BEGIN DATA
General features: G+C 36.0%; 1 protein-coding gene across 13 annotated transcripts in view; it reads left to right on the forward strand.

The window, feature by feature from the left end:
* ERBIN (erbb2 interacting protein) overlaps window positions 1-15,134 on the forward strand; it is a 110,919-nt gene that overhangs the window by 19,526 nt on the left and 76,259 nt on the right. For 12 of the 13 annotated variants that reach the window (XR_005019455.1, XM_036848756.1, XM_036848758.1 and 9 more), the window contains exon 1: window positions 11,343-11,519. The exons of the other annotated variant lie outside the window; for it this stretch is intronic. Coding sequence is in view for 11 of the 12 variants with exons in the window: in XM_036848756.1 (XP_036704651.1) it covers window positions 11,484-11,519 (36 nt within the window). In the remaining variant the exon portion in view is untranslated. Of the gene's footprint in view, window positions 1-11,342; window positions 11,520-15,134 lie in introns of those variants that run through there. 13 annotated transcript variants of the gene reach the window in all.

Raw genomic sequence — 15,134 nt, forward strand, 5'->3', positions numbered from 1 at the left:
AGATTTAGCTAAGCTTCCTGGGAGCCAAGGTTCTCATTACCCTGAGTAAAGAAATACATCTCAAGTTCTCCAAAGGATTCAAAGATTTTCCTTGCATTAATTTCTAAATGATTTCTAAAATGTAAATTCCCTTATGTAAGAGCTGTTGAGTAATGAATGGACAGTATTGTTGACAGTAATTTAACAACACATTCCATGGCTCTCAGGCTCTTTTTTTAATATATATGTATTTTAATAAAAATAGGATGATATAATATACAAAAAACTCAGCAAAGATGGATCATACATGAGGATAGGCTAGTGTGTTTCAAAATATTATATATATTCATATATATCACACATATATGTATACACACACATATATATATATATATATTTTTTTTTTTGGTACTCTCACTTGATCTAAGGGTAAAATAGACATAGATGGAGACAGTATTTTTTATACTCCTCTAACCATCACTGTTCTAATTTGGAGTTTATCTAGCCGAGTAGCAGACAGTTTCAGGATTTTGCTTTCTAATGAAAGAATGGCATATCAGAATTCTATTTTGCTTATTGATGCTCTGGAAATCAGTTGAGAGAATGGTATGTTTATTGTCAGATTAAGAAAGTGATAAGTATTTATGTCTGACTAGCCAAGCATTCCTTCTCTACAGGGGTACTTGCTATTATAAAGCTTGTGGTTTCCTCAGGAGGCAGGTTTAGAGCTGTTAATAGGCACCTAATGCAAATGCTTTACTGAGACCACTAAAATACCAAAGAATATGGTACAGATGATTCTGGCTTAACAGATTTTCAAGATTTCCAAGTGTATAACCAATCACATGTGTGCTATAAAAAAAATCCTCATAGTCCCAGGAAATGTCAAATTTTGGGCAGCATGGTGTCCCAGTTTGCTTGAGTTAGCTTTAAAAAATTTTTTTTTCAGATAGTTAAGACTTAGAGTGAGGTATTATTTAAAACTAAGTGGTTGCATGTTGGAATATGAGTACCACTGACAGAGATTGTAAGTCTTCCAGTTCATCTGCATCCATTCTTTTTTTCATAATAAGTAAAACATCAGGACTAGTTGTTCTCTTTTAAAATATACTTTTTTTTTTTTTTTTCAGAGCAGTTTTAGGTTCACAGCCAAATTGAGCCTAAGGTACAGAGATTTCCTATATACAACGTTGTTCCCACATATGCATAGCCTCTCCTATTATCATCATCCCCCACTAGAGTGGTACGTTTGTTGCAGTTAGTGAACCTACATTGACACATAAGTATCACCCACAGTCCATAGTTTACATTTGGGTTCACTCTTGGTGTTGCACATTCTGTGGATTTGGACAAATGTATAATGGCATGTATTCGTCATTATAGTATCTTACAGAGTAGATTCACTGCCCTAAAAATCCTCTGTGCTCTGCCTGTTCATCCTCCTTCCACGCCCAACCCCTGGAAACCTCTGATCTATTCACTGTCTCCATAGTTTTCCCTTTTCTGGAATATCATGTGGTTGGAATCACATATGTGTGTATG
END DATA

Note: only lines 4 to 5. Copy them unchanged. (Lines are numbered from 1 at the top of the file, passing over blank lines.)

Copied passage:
Raw genomic sequence — 15,134 nt, forward strand, 5'->3', positions numbered from 1 at the left:
AGATTTAGCTAAGCTTCCTGGGAGCCAAGGTTCTCATTACCCTGAGTAAAGAAATACATCTCAAGTTCTCCAAAGGATTCAAAGATTTTCCTTGCATTAATTTCTAAATGATTTCTAAAATGTAAATTCCCTTATGTAAGAGCTGTTGAGTAATGAATGGACAGTATTGTTGACAGTAATTTAACAACACATTCCATGGCTCTCAGGCTCTTTTTTTAATATATATGTATTTTAATAAAAATAGGATGATATAATATACAAAAAACTCAGCAAAGATGGATCATACATGAGGATAGGCTAGTGTGTTTCAAAATATTATATATATTCATATATATCACACATATATGTATACACACACATATATATATATATATATTTTTTTTTTTGGTACTCTCACTTGATCTAAGGGTAAAATAGACATAGATGGAGACAGTATTTTTTATACTCCTCTAACCATCACTGTTCTAATTTGGAGTTTATCTAGCCGAGTAGCAGACAGTTTCAGGATTTTGCTTTCTAATGAAAGAATGGCATATCAGAATTCTATTTTGCTTATTGATGCTCTGGAAATCAGTTGAGAGAATGGTATGTTTATTGTCAGATTAAGAAAGTGATAAGTATTTATGTCTGACTAGCCAAGCATTCCTTCTCTACAGGGGTACTTGCTATTATAAAGCTTGTGGTTTCCTCAGGAGGCAGGTTTAGAGCTGTTAATAGGCACCTAATGCAAATGCTTTACTGAGACCACTAAAATACCAAAGAATATGGTACAGATGATTCTGGCTTAACAGATTTTCAAGATTTCCAAGTGTATAACCAATCACATGTGTGCTATAAAAAAAATCCTCATAGTCCCAGGAAATGTCAAATTTTGGGCAGCATGGTGTCCCAGTTTGCTTGAGTTAGCTTTAAAAAATTTTTTTTTCAGATAGTTAAGACTTAGAGTGAGGTATTATTTAAAACTAAGTGGTTGCATGTTGGAATATGAGTACCACTGACAGAGATTGTAAGTCTTCCAGTTCATCTGCATCCATTCTTTTTTTCATAATAAGTAAAACATCAGGACTAGTTGTTCTCTTTTAAAATATACTTTTTTTTTTTTTTTTCAGAGCAGTTTTAGGTTCACAGCCAAATTGAGCCTAAGGTACAGAGATTTCCTATATACAACGTTGTTCCCACATATGCATAGCCTCTCCTATTATCATCATCCCCCACTAGAGTGGTACGTTTGTTGCAGTTAGTGAACCTACATTGACACATAAGTATCACCCACAGTCCATAGTTTACATTTGGGTTCACTCTTGGTGTTGCACATTCTGTGGATTTGGACAAATGTATAATGGCATGTATTCGTCATTATAGTATCTTACAGAGTAGATTCACTGCCCTAAAAATCCTCTGTGCTCTGCCTGTTCATCCTCCTTCCACGCCCAACCCCTGGAAACCTCTGATCTATTCACTGTCTCCATAGTTTTCCCTTTTCTGGAATATCATGTGGTTGGAATCACATATGTGTGTATG